How To: Tear Apart A Venice Spec House and Start Over - NBC Southern California

How To: Tear Apart A Venice Spec House and Start Over

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    This is a spec house in Venice with a very interesting backstory: It hit the market last year for $1.988 million, but then dropped to $1.688 million before being taken of the market altogether. The developers purchased the home that was on the site (but didn't tear it down completely and incorporated the original home in the redesign). But here's the problem: The developers weren't happy with the finished result, so they hired back the architect, Ignacio Erazo of IGE Design in Norwalk (he was the original architect on the project, but says he left when the contractor started making changes that he felt uncomfortable with). After the jump is a list of all the things that Erazo tried to fix. We never saw the interior before it was finished, but friends who did see the house tell us how it looks now is a vast improvement. And considering the prime location in Venice, we imagine that the home will get a much better response now.

    ---Much of the brown-colored exterior paneling was taken down. The huge slab of wood (on the left) was removed, and flipped over—Erazo used the back of the wood.

    ---The gate was taken down. “The gate made the house feel too crowded,” says Erazo.

    ---Originally, there was a wall that faced visitors when the walked into the home, forcing them to walk to the left, around the wall and into the home. Erazo says the contractor cited “fung shui” when putting up the wall. It was removed.

    ---The closets had to be redone because the contractors put the closet rods only allowed six inches from the wall (they need to be 12 inches away).

    ---The contractors used the same brown-colored paneling for the trim around the walls in the bedrooms. That paneling was painted white.

    ---Another problem: The downstairs bedrooms and the hallway have different ceiling heights. Nothing was done to fix that.

    ---The kitchen was cut off by another row of cabinets (that faced the living room). Those were removed. Additionally, the cabinets and lighting fixtures were replaced.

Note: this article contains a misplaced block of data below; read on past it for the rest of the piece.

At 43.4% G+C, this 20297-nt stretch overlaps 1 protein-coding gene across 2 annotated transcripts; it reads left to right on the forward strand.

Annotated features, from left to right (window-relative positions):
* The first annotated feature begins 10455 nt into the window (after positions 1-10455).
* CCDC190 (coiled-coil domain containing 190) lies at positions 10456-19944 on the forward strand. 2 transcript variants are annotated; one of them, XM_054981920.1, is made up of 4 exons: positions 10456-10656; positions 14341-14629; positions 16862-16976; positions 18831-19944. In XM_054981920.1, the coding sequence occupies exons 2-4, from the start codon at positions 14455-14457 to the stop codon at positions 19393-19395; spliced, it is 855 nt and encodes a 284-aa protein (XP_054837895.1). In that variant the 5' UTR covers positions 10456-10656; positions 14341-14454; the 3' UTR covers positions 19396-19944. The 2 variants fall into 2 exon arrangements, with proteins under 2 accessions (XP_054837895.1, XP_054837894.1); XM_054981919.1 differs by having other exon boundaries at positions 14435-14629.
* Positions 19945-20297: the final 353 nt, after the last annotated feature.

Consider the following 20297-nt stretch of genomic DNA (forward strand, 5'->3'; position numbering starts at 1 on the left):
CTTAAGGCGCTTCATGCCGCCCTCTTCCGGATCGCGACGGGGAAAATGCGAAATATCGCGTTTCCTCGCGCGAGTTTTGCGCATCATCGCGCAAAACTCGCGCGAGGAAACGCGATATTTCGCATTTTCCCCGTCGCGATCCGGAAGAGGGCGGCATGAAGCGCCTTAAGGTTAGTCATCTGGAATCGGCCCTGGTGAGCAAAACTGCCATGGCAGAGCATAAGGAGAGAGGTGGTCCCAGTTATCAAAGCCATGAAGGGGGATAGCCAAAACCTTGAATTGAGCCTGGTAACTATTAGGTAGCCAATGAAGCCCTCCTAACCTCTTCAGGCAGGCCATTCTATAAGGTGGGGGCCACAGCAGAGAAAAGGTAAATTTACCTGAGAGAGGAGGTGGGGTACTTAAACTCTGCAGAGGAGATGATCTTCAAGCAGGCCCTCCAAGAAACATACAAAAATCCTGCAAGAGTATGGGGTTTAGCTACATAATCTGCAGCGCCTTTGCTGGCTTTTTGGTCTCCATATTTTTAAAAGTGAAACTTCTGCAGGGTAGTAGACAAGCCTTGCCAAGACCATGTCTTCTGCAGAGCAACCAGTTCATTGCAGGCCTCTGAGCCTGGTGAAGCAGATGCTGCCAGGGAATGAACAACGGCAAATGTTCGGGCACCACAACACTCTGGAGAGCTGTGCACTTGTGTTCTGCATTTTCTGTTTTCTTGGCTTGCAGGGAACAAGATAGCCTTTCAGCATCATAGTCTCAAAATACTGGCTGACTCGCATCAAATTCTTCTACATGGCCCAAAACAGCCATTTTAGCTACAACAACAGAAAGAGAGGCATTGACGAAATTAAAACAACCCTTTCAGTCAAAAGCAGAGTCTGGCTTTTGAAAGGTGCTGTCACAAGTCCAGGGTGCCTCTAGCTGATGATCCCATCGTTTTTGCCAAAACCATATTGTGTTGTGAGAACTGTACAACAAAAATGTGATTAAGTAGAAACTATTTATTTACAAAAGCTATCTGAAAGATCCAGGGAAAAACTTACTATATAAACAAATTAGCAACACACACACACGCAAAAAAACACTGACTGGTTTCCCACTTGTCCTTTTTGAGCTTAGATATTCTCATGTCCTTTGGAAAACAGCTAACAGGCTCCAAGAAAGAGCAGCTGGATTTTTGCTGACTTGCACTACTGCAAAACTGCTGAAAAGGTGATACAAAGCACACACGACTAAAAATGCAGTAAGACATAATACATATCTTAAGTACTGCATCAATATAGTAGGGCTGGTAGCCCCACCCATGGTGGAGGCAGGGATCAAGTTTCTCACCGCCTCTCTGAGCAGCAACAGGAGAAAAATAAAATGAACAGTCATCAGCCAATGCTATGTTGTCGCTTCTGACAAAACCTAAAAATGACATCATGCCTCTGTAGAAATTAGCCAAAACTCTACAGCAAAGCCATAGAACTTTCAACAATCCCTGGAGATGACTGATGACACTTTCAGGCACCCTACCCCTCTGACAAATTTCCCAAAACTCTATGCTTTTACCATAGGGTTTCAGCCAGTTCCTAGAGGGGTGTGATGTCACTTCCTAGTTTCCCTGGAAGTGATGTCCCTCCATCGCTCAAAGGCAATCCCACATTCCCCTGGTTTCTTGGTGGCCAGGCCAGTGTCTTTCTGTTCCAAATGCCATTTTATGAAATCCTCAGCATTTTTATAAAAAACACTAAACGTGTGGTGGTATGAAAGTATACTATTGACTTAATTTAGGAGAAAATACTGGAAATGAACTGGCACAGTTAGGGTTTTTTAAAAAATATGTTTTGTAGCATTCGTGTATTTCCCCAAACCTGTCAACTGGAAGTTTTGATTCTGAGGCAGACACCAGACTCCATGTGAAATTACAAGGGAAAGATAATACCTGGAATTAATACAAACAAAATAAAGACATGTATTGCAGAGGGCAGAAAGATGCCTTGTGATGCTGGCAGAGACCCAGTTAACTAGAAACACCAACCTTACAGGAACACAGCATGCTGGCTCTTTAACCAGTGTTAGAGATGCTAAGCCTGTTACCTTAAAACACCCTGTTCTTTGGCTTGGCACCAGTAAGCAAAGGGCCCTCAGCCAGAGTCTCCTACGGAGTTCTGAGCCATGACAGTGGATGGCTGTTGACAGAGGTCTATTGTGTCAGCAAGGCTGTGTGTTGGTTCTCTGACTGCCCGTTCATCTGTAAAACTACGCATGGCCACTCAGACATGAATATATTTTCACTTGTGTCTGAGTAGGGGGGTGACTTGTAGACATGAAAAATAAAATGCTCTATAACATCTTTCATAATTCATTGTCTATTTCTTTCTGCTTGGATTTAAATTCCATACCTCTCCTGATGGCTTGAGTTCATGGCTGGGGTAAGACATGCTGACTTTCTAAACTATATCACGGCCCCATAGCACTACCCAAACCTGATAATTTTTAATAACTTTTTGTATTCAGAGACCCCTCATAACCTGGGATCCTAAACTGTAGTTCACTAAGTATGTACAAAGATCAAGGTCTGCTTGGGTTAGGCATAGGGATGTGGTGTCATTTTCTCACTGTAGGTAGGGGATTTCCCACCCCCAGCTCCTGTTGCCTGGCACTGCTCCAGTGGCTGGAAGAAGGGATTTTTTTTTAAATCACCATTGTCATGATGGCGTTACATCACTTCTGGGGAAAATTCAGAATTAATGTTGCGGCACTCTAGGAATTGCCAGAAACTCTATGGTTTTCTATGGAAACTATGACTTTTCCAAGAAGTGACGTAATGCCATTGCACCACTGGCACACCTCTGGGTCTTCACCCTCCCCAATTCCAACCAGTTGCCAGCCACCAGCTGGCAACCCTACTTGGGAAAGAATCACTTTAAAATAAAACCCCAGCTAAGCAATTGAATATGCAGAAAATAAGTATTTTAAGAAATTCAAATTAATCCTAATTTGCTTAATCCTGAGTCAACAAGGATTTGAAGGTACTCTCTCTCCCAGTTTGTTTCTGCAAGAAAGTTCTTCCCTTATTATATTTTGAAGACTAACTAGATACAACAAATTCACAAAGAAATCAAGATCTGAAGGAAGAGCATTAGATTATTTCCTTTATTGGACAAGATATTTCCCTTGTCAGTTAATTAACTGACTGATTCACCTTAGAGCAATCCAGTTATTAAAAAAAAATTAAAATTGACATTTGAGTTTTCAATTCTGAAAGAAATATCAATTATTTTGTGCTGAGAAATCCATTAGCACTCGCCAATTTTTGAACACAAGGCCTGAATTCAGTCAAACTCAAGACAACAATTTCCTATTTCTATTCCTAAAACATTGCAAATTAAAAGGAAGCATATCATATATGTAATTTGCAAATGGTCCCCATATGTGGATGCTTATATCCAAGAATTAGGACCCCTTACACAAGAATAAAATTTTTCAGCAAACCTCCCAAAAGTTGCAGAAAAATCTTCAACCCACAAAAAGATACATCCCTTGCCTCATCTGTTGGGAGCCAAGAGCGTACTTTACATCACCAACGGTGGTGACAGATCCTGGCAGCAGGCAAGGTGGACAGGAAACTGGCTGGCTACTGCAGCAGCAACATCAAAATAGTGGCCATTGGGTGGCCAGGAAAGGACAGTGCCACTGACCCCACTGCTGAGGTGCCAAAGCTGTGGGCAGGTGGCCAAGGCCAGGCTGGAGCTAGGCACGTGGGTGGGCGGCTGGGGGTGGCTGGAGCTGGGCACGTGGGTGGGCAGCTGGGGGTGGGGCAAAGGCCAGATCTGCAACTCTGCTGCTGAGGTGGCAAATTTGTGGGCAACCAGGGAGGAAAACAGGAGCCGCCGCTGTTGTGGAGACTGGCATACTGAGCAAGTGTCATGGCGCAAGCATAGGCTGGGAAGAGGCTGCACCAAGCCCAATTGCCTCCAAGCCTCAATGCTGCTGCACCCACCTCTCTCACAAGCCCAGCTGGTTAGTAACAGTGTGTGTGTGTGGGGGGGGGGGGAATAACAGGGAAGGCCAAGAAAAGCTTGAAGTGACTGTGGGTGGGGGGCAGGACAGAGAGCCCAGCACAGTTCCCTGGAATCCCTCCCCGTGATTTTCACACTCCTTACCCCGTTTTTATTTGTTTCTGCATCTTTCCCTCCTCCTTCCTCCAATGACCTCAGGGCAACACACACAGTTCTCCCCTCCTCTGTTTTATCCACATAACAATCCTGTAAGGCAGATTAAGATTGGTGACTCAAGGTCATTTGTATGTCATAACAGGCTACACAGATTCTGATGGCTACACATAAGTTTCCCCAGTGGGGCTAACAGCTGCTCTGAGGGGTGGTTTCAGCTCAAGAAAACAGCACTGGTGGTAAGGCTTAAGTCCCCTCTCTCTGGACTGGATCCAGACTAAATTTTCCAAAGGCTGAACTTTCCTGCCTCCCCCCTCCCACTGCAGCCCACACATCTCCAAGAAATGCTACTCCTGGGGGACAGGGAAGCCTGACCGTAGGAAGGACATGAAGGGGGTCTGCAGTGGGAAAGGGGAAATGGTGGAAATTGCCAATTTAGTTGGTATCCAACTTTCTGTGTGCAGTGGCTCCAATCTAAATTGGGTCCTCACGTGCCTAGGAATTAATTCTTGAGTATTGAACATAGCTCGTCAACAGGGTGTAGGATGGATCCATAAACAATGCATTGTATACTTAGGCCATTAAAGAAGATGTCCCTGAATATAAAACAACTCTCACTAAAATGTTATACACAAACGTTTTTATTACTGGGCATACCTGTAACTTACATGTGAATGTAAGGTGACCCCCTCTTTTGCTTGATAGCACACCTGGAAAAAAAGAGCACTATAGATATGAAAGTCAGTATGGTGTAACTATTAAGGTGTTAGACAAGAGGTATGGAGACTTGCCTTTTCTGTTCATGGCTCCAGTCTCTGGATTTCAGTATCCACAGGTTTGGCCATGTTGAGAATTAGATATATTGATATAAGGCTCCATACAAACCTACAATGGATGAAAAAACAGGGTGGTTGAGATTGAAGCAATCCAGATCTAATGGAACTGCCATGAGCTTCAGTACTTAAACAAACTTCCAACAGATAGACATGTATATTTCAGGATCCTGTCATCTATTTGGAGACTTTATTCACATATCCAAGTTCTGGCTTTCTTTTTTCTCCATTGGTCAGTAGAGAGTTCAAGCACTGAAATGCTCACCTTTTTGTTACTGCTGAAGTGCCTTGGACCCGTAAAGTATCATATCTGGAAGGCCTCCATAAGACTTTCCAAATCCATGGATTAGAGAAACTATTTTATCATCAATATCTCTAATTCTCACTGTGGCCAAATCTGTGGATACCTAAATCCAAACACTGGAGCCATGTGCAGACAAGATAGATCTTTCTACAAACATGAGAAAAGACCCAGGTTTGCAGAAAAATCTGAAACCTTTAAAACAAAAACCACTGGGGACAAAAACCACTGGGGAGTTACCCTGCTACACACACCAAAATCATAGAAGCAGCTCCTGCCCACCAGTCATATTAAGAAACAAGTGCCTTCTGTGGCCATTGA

----There was a large bench in front of the fireplace that made the space feel more crowded. It was removed.

    ---There was no outside deck. Instead, the contractor had put a three-foot brick tile pad outside the door. The architect added the larger deck, the walkway to the garage. Additionally, he plans to put into a pebbled stoned design in the grass around the walkway part.

    ----The gutter system still isn’t fixed—it needs to be put in at an angle to it could properly drain the water. During heavy storms, it would have dumped water onto the neighbor’s lawn.

    ----Railing on stairs not appropriate for style of home. Not changed.

    ----Upstairs, there was another strange wall put in. Before, the hallway wrapped around to the left, forcing homeowners to walk around and through a hallway to reach the bedroom. Erazo changed the layout, making the old hallway a closet and connecting the bedroom to the stairs via a small entryway.

    ---There are two showers. Originally, one of the showers was a sauna, but the plans were changed.

    --- Erazo took down the mirrors and added mirrors with medicine cabinets to store items.

    ---As for other future additions, Erazo said he is still looking to add an exterior deck in the front of the house.
     

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